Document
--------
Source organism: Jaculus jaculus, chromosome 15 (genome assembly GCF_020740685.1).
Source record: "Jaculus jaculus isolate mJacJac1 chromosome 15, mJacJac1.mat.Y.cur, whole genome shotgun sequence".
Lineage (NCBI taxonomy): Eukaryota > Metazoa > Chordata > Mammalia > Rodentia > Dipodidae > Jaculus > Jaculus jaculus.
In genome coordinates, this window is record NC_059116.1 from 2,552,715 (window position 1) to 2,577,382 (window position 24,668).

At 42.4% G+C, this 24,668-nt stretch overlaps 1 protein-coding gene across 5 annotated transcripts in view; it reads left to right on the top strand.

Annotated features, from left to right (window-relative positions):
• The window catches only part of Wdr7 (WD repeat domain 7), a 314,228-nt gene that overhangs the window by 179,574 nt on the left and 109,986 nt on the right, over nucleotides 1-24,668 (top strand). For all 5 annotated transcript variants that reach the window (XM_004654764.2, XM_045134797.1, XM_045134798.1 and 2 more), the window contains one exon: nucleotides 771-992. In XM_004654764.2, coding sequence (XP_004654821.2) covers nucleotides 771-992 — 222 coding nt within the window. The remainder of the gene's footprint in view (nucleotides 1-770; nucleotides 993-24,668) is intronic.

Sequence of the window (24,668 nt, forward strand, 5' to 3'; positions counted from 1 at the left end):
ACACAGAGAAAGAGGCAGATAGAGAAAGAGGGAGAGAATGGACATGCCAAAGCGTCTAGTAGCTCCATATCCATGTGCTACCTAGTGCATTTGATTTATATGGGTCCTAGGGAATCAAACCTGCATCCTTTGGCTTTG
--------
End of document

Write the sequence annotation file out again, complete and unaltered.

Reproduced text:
Source organism: Jaculus jaculus, chromosome 15 (genome assembly GCF_020740685.1).
Source record: "Jaculus jaculus isolate mJacJac1 chromosome 15, mJacJac1.mat.Y.cur, whole genome shotgun sequence".
Lineage (NCBI taxonomy): Eukaryota > Metazoa > Chordata > Mammalia > Rodentia > Dipodidae > Jaculus > Jaculus jaculus.
In genome coordinates, this window is record NC_059116.1 from 2,552,715 (window position 1) to 2,577,382 (window position 24,668).

At 42.4% G+C, this 24,668-nt stretch overlaps 1 protein-coding gene across 5 annotated transcripts in view; it reads left to right on the top strand.

Annotated features, from left to right (window-relative positions):
• The window catches only part of Wdr7 (WD repeat domain 7), a 314,228-nt gene that overhangs the window by 179,574 nt on the left and 109,986 nt on the right, over nucleotides 1-24,668 (top strand). For all 5 annotated transcript variants that reach the window (XM_004654764.2, XM_045134797.1, XM_045134798.1 and 2 more), the window contains one exon: nucleotides 771-992. In XM_004654764.2, coding sequence (XP_004654821.2) covers nucleotides 771-992 — 222 coding nt within the window. The remainder of the gene's footprint in view (nucleotides 1-770; nucleotides 993-24,668) is intronic.

Sequence of the window (24,668 nt, forward strand, 5' to 3'; positions counted from 1 at the left end):
ACACAGAGAAAGAGGCAGATAGAGAAAGAGGGAGAGAATGGACATGCCAAAGCGTCTAGTAGCTCCATATCCATGTGCTACCTAGTGCATTTGATTTATATGGGTCCTAGGGAATCAAACCTGCATCCTTTGGCTTTG